He was born in Sankt Peter-Ording in the Province of Schleswig-Holstein. In 1922 he joined the German Navy. On 1 June 1934, he was promoted to Kapitänleutnant. Then on 1 November 1937, he was promoted to the rank of Korvettenkapitän. When Karl-Jesco von Puttkamer, Hitler's liaison officer to the Navy, was transferred to active service on 19 June 1938, Albrecht took over that position. However, on 30 June 1939, the Commander of the Navy Grossadmiral Erich Räder wanted him transferred to Tokyo as a military attaché or kicked out of the Navy completely when it was found out that Albrecht had married a woman "with a past". Hitler was against it. So on 1 July 1939, Hitler appointed Albrecht a NSKK-Oberführer and made him one of his adjutants.
Hitler had an argument with Räder over it and this was something Räder never forgot. Hitler went on to meet Albrecht's wife and liked her. Under Reichsleiter Philipp Bouhler, Albrecht remained on Hitler's staff and worked in the Reich Chancellery. Albrecht was last seen defending Hitler's Reich Chancellery with a machine gun. He is believed to have committed suicide on 1 May 1945, aged 41.
Grawitz was born in Charlottenburg, in the western part of Berlin, Germany.
As the Soviets approached, Grawitz decided to kill himself along with his family. While eating supper with his wife and two children house in Babelsberg, he pulled the pins out of two grenades that he held under the table. The explosion blew up his family and himself.
Burgdorf joined the German Army (Reichsheer) at the outbreak of World War I as an officer cadet and was commissioned as an infantry officer in Grenadier Regiment 12 in 1915. Between the wars he served in the Reichswehr and was promoted to captain in 1930. In 1935 he became an instructor in tactics at the military academy in Dresden with the rank of major and was appointed an adjutant on the staff of the IX corps in 1937. He was promoted to lieutenant colonel in 1938 and served as the commander of the 529th Infantry Regiment from May 1940 to April 1942. In May 1942, he became Chief of Department 2 of the Army Personnel Office. Burgdorf became the Deputy Chief in October 1942, when he was promoted to Generalmajor. Burgdorf was promoted to Chief of the Army Personnel Office and Chief Adjutant to Hitler in October 1944. At that time, he was further promoted in rank to Generalleutnant. Burgdorf retained that rank and position until his death.
Shortly before the Battle of Berlin, Burgdorf was overheard by Philipp Freiherr von Böselager saying, "When the war is over, we will have to purge, after the Jews, the Catholic officers in the army." Böselager, a Roman Catholic Wehrmacht officer, vocally objected, citing his own decorations for heroism in combat. Böselager then left before General Burgdorf could respond.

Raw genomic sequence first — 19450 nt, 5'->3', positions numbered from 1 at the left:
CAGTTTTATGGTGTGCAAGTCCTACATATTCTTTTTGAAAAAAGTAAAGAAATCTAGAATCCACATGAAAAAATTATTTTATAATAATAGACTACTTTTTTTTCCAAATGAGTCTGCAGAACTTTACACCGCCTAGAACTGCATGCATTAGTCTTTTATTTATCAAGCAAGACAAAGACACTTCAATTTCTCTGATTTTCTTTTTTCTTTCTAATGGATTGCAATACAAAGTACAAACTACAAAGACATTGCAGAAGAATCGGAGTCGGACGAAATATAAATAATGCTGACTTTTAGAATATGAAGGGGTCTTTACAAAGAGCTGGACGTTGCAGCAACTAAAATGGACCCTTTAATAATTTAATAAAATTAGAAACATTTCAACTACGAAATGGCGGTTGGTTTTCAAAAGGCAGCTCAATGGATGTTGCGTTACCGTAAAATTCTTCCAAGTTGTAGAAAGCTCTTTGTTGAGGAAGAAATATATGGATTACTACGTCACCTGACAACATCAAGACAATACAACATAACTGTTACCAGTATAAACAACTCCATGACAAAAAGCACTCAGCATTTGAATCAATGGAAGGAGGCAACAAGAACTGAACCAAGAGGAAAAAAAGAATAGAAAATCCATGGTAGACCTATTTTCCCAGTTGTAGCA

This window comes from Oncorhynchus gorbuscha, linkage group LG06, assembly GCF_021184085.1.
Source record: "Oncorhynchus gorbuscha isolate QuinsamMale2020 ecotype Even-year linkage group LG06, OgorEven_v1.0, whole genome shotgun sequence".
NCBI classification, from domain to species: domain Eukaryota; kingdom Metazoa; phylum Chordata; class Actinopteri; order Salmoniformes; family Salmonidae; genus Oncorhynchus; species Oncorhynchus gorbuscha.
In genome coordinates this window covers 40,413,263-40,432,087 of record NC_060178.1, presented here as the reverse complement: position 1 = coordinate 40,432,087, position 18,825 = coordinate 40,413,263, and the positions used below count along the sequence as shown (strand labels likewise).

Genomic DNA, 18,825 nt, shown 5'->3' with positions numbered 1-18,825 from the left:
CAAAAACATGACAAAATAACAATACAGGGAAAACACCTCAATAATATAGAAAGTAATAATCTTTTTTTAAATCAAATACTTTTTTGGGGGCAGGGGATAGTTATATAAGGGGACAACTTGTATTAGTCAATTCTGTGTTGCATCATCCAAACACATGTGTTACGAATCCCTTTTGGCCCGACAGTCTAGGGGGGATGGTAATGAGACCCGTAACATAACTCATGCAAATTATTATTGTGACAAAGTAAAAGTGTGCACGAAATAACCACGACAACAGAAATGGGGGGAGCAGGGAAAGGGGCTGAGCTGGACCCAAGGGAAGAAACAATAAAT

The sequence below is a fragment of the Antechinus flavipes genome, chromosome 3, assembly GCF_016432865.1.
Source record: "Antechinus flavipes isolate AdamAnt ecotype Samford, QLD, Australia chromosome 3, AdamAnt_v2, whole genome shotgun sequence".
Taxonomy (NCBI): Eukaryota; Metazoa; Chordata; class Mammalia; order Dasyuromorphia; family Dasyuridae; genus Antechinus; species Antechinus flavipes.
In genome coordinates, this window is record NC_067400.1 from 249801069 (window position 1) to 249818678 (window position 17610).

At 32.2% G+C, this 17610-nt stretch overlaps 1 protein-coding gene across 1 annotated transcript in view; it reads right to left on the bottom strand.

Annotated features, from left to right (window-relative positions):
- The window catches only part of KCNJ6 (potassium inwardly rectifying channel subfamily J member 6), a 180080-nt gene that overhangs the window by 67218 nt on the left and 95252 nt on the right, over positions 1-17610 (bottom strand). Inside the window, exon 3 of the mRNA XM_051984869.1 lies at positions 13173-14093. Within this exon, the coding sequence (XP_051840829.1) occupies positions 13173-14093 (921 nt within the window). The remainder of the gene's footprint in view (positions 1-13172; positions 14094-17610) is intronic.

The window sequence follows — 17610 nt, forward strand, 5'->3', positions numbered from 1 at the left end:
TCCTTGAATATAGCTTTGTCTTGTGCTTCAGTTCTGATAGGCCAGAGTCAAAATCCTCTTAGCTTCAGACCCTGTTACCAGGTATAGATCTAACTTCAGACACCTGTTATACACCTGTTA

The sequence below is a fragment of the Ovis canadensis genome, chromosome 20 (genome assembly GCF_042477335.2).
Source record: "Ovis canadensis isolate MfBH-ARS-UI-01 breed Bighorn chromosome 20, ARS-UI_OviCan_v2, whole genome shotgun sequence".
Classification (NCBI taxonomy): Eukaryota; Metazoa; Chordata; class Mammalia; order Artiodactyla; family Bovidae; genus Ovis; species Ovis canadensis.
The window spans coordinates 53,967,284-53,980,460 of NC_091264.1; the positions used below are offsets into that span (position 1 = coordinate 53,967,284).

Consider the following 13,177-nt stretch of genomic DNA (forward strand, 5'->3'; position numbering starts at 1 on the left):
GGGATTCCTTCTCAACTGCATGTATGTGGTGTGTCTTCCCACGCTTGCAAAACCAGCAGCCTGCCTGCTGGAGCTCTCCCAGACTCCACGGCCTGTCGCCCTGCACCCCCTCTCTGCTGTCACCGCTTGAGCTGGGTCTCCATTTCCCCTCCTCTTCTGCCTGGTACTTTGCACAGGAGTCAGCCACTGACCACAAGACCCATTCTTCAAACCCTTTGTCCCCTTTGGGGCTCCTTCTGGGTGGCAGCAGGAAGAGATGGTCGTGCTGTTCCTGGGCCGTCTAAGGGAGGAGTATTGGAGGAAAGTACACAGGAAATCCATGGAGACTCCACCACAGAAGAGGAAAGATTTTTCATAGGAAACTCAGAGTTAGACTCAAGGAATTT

Krebs was born in Helmstedt. He volunteered for service in the Imperial German Army in 1914, was promoted to lieutenant in 1915, and to first lieutenant in 1925. Krebs was a career officer, and reached the position of chief of staff of various army groups until he became a General of Infantry.
Request immediate report. Firstly, of the whereabouts of Wenck's spearheads. Secondly, of time intended to attack. Thirdly, of the location of the 9th Army. Fourthly, of the precise place in which the 9th Army will break through. Fifthly, of the whereabouts of General Holste's spearhead.
Firstly, Wenck's spearhead bogged down south of Schwielow Lake. Secondly, 12th Army therefore unable to continue attack on Berlin. Thirdly, bulk of 9th Army surrounded. Fourthly, Holste's Corps on the defensive.
On 1 May, after Hitler's suicide on 30 April, Göbbels sent Krebs and Colonel Theodor von Dufving, under a white flag, to deliver a letter he had written to General Vasily Chuikov. Dufving was General Helmuth Weidling's Chief of Staff. The letter contained surrender terms acceptable to Göbbels. Chuikov, as commander of the Soviet 8th Guards Army, commanded the Soviet forces in central Berlin. Krebs arrived shortly before 4 a.m. and took Chuikov by surprise. Krebs, who spoke Russian, informed Chuikov that Hitler and Eva Braun, his wife, had killed themselves in the Führerbunker. Chuikov, who was not aware that there was a bunker complex under the Reich Chancellery or that Hitler was married, calmly said that he already knew all of this. Chuikov was not, however, prepared to accept the terms in Göbbels' letter or to negotiate with Krebs. The Soviets were unwilling to accept anything other than unconditional surrender, as it was agreed with the other Allies. Krebs was not authorized by Göbbels to agree to such terms, however, and so the meeting ended with no agreement. According to Traudl Junge, Krebs returned to the bunker looking "worn out, exhausted". Krebs's surrender of Berlin was thus impeded as long as Göbbels was alive.
Chuikov: "You are the commander of the Berlin garrison?"
He was born in Westerheim, Baden-Württemberg and after trade school he worked as a construction technician. He joined the SS on 1 February 1930. On 1 March 1932, Schädle became one of eight founding members of Hitler's personal bodyguard. He also served on the staff of Reichsführer-SS Heinrich Himmler from 1 May 1934. Schädle guarded Hitler at his headquarters and accompanied him on all his trips.